Jesus’ joy is found in connection because He is full of joy in the Spirit. Verse 21 shows us that Jesus takes joy in the Father’s work and the Father’s work is found in US. My family watches a television show called “Face Off”; it’s a show about special effects makeup. When making an effects appliance, one of the first stages after design is to get a cast of the model’s head. They take pieces of clay and they smear them all over the cast, so they can start shaping the clay onto the model’s face. They spend quite a long time working that clay to get just the shape they want; they give it form and substance.

I want you to realize that God Our Father is doing that in you. The Old Testament prophets describe us as clay on the potter’s wheel, and that God is shaping us and molding to be exactly what He wants us to be. The book of Romans reminds us that the clay doesn’t get to say to the Potter, “I don’t like this shape you have me into; fix this! I want to be like something else!” No, it is the Father’s work, the Potter’s hand, that gets to shape us to be like He wants us to be. That’s why I pray almost every week, “Lord, shape us to be like Jesus.” We want to cooperate with that process. Lord, I want to be soft and pliable, not hard and stiff and difficult to work with. I’d rather be moldable. Jesus takes joy in this work that the Father is doing.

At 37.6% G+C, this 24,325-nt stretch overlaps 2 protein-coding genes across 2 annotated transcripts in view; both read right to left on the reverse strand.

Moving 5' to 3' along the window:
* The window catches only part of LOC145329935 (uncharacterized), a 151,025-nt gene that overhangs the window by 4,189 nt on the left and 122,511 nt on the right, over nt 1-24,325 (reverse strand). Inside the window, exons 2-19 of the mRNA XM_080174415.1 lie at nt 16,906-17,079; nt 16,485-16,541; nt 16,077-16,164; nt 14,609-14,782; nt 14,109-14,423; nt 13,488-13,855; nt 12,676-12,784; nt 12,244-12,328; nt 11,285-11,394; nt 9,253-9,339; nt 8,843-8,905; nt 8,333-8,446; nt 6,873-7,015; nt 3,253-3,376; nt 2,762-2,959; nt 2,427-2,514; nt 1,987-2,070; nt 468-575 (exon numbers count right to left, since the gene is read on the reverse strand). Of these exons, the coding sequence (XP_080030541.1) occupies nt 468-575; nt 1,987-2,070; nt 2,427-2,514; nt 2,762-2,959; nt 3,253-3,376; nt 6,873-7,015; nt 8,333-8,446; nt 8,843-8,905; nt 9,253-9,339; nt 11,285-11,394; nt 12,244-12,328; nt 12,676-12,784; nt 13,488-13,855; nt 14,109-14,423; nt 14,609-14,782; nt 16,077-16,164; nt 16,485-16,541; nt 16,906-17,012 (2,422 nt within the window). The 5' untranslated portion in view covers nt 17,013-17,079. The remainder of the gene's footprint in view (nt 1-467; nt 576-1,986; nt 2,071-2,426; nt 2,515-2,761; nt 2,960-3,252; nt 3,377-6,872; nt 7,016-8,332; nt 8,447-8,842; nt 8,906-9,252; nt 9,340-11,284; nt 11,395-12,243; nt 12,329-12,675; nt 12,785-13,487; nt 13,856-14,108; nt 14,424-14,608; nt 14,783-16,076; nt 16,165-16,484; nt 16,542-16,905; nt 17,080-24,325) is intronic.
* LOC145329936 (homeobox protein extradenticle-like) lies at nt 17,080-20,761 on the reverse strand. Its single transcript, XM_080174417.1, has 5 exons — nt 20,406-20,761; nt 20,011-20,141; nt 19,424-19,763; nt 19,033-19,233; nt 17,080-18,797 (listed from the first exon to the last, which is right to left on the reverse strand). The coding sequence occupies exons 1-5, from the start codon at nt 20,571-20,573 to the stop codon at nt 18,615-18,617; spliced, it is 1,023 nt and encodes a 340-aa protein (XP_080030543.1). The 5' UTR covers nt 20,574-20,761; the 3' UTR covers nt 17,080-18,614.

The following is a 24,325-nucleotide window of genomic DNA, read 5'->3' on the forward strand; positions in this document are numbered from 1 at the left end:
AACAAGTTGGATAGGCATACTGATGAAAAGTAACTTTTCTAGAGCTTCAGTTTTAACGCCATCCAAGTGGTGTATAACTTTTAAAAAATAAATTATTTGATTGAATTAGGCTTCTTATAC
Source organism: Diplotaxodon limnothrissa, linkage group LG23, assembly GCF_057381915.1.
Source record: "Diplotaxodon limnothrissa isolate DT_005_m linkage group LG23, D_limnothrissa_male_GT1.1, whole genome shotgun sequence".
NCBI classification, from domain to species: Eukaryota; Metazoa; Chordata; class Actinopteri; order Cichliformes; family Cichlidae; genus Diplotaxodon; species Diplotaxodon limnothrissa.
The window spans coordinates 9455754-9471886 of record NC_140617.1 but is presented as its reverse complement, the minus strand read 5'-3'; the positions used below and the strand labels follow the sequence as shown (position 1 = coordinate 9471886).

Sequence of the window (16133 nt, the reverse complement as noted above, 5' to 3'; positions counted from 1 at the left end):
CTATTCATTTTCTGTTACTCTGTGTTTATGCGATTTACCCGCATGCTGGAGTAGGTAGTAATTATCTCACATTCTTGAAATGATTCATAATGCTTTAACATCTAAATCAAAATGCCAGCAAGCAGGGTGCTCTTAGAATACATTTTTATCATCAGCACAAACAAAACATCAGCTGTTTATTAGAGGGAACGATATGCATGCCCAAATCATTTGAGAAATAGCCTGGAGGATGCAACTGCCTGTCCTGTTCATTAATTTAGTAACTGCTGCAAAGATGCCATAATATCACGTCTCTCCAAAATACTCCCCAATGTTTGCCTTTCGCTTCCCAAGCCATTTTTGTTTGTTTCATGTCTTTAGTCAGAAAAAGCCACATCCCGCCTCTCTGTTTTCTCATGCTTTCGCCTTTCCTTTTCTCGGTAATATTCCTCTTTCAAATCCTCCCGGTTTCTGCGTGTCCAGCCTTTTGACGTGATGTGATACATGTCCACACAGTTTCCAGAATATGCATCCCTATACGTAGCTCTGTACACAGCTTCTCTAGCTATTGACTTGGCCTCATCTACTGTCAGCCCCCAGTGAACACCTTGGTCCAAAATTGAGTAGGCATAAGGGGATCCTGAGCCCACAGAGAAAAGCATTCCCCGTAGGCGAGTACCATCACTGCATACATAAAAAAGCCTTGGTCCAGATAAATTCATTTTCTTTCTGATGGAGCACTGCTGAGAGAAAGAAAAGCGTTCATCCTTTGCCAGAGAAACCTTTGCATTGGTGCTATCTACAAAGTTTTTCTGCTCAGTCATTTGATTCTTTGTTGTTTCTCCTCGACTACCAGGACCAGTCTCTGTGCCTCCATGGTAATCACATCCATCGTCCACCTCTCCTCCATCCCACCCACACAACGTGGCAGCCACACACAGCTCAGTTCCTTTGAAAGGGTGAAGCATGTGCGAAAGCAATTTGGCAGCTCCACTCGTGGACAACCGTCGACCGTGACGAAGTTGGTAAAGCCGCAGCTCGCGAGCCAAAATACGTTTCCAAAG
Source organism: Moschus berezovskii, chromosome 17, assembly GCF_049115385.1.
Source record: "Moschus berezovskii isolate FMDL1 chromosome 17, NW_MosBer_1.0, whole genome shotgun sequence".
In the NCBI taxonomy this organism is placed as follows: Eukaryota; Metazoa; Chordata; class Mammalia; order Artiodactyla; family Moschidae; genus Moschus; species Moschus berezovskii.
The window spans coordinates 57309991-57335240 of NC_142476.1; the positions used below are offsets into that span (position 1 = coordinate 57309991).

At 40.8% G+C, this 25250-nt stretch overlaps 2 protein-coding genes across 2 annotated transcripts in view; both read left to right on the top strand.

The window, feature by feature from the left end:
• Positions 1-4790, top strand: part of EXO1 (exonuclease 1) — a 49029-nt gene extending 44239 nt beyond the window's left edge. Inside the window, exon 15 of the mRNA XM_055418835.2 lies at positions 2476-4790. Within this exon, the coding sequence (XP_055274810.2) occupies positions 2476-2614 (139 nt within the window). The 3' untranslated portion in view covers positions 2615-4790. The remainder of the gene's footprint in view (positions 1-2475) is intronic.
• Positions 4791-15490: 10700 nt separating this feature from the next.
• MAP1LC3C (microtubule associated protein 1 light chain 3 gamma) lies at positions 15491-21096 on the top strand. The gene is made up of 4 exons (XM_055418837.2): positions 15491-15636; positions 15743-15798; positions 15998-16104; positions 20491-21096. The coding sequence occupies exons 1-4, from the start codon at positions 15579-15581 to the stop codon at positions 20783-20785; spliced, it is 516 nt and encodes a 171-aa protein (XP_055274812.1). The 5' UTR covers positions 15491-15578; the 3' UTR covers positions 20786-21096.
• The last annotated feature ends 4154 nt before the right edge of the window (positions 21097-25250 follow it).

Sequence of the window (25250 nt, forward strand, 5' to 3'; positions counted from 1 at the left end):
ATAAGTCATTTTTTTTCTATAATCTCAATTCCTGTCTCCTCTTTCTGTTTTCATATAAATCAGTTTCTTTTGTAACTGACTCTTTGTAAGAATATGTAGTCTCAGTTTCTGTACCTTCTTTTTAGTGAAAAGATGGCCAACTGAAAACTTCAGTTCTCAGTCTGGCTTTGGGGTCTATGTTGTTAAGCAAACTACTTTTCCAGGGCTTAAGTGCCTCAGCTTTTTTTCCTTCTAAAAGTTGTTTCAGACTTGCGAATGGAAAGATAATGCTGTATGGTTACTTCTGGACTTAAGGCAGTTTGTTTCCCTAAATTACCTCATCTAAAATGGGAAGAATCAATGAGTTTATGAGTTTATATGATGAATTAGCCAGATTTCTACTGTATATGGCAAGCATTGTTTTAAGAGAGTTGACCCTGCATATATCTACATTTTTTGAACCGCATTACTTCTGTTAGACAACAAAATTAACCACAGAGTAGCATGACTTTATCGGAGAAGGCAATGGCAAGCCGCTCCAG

Understand this piece of theology in verse 22: “All things have been committed to me by my Father. No one knows who the Son is except the Father, and no one knows who the Father is except the Son and those to whom the Son chooses to reveal him.” We know the Son through the Father, because of the choice of the Son. You see, the Son looked at us from before time began – we find this in Ephesians 2:10 – when the Son said, “this one is mine. Do Your work on this one, Father” and the Father gave that one to be like the Son, and in order to bring that one to life – to cooperate with that shaping – the Father and the Son sent the Spirit. The Spirit breathes into us, enlivens us, and allows us to actually take part in the process of our lives being shaped to be like Christ.